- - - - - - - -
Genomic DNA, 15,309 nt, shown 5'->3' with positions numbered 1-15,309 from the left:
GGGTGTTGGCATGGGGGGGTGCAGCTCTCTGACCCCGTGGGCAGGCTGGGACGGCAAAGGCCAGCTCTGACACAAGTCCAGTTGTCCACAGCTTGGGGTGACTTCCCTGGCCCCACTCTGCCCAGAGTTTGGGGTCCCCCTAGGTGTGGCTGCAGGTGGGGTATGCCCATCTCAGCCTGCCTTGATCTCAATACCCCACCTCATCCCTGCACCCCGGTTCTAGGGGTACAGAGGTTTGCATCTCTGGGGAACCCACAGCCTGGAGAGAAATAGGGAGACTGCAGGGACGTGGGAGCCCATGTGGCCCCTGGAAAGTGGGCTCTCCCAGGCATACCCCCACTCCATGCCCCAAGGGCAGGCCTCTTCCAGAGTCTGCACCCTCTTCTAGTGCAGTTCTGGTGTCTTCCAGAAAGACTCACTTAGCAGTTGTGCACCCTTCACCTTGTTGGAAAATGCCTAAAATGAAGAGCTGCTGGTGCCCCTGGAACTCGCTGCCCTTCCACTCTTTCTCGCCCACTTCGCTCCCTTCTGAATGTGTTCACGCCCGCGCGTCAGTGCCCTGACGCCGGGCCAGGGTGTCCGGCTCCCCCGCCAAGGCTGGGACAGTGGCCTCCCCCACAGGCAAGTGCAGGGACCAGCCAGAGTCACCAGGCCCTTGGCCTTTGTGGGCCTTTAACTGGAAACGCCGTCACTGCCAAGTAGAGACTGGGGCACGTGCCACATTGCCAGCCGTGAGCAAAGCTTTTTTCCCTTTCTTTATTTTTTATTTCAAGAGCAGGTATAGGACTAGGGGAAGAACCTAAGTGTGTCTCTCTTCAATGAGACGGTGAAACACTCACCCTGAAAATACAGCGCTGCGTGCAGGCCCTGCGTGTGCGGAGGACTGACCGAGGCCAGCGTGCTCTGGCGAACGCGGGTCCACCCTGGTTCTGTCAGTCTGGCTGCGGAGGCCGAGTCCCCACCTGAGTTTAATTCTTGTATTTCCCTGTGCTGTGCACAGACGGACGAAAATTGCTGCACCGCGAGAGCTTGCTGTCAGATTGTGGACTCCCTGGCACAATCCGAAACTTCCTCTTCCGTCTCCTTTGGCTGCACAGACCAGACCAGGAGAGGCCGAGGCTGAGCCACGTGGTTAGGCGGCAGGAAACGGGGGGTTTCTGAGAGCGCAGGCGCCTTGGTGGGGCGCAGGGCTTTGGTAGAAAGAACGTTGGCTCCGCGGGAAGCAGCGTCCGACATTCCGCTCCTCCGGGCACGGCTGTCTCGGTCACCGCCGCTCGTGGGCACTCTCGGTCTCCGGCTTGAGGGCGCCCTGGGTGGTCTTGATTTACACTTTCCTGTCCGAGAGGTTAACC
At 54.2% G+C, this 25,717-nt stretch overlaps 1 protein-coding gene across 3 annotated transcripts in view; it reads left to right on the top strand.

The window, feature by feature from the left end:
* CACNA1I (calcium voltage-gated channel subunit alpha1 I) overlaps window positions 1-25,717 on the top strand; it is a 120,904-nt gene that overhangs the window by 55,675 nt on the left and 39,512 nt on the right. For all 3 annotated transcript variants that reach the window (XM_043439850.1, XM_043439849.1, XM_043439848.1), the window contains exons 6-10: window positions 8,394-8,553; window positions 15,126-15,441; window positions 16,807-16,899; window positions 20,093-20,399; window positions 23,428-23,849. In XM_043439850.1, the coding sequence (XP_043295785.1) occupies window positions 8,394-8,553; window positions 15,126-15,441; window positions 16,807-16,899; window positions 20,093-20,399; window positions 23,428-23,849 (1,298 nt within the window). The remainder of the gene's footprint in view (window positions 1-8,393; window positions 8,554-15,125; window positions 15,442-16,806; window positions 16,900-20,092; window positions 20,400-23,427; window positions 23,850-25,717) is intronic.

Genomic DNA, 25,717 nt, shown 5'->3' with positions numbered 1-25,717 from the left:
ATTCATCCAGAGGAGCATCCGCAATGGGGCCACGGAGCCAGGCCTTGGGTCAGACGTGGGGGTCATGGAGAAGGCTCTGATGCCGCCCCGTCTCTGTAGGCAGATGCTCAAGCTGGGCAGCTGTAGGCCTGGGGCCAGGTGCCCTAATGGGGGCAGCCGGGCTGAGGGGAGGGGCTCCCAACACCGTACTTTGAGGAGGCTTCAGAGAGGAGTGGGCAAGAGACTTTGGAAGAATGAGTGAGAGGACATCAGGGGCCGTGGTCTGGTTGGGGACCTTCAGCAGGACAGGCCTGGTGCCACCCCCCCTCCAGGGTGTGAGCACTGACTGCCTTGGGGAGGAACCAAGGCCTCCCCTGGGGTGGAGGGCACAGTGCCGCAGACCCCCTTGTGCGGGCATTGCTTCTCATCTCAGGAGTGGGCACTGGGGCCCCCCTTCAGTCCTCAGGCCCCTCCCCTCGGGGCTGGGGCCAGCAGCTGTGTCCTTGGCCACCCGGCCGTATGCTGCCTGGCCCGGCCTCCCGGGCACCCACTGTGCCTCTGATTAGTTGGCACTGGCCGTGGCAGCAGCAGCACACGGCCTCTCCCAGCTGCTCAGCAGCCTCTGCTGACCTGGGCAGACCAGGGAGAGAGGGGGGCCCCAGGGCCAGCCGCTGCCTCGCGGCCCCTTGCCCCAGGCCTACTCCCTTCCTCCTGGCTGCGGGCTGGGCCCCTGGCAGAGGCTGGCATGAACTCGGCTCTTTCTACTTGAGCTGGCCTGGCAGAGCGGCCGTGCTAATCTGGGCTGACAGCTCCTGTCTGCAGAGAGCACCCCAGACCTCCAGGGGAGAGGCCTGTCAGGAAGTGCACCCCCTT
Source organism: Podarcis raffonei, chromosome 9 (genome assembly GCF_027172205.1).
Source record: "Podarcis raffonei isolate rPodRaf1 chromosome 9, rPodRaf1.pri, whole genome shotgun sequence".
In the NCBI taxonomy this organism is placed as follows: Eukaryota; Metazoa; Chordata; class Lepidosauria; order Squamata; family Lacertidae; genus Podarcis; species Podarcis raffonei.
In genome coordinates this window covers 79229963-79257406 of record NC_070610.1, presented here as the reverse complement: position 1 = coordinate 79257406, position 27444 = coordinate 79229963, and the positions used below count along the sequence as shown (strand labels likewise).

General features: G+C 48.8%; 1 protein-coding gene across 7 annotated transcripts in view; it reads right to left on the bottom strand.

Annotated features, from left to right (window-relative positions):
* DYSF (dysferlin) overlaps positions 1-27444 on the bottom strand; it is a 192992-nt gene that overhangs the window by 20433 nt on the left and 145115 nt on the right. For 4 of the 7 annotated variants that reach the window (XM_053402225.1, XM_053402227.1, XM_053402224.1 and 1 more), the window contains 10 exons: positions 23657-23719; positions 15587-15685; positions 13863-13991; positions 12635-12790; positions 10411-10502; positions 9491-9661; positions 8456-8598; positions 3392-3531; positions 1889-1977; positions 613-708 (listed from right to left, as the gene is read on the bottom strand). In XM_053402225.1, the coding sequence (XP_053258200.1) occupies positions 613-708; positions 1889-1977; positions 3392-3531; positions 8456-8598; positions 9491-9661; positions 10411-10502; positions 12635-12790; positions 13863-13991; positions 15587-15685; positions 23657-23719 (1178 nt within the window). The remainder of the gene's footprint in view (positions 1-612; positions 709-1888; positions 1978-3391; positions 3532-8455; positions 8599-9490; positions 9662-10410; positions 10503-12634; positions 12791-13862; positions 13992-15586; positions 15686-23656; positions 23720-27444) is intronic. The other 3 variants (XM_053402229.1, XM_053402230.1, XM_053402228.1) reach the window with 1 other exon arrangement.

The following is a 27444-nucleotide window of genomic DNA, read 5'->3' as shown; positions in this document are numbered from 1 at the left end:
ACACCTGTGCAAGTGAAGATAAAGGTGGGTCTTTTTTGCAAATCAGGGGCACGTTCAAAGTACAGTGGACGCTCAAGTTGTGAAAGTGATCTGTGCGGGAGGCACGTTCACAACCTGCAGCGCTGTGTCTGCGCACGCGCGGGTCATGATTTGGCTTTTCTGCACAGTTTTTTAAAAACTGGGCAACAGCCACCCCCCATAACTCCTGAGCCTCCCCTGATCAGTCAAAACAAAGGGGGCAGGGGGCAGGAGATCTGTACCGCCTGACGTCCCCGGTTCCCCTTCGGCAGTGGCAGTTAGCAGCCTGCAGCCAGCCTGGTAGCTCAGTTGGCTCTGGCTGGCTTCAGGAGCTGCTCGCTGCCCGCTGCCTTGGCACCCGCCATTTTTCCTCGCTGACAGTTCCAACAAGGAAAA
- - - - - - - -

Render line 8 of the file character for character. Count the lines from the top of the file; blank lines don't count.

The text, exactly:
Source organism: Podarcis raffonei, chromosome 9 (genome assembly GCF_027172205.1).